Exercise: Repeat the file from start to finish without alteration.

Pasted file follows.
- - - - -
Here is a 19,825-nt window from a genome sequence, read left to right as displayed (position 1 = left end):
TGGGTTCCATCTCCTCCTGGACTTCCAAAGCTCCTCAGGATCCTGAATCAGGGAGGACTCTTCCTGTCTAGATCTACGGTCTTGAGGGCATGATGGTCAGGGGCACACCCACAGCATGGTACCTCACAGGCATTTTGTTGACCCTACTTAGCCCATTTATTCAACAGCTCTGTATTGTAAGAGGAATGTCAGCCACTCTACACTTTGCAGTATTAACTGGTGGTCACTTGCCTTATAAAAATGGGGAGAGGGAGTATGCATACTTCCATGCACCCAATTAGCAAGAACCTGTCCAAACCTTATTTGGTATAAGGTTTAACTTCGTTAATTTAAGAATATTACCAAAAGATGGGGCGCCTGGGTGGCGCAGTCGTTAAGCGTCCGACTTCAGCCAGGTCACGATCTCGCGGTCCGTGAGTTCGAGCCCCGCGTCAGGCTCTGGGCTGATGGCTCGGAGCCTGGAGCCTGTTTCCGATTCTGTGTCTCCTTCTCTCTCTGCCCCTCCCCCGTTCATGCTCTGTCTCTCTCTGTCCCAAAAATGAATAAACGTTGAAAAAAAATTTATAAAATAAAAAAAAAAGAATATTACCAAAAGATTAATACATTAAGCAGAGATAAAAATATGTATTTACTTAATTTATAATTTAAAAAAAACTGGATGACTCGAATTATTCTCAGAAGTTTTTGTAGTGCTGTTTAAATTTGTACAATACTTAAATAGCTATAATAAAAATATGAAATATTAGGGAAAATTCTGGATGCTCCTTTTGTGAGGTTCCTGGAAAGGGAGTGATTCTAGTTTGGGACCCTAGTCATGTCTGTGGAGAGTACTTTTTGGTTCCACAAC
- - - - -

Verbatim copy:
Here is a 19,825-nt window from a genome sequence, read left to right as displayed (position 1 = left end):
TGGGTTCCATCTCCTCCTGGACTTCCAAAGCTCCTCAGGATCCTGAATCAGGGAGGACTCTTCCTGTCTAGATCTACGGTCTTGAGGGCATGATGGTCAGGGGCACACCCACAGCATGGTACCTCACAGGCATTTTGTTGACCCTACTTAGCCCATTTATTCAACAGCTCTGTATTGTAAGAGGAATGTCAGCCACTCTACACTTTGCAGTATTAACTGGTGGTCACTTGCCTTATAAAAATGGGGAGAGGGAGTATGCATACTTCCATGCACCCAATTAGCAAGAACCTGTCCAAACCTTATTTGGTATAAGGTTTAACTTCGTTAATTTAAGAATATTACCAAAAGATGGGGCGCCTGGGTGGCGCAGTCGTTAAGCGTCCGACTTCAGCCAGGTCACGATCTCGCGGTCCGTGAGTTCGAGCCCCGCGTCAGGCTCTGGGCTGATGGCTCGGAGCCTGGAGCCTGTTTCCGATTCTGTGTCTCCTTCTCTCTCTGCCCCTCCCCCGTTCATGCTCTGTCTCTCTCTGTCCCAAAAATGAATAAACGTTGAAAAAAAATTTATAAAATAAAAAAAAAAGAATATTACCAAAAGATTAATACATTAAGCAGAGATAAAAATATGTATTTACTTAATTTATAATTTAAAAAAAACTGGATGACTCGAATTATTCTCAGAAGTTTTTGTAGTGCTGTTTAAATTTGTACAATACTTAAATAGCTATAATAAAAATATGAAATATTAGGGAAAATTCTGGATGCTCCTTTTGTGAGGTTCCTGGAAAGGGAGTGATTCTAGTTTGGGACCCTAGTCATGTCTGTGGAGAGTACTTTTTGGTTCCACAAC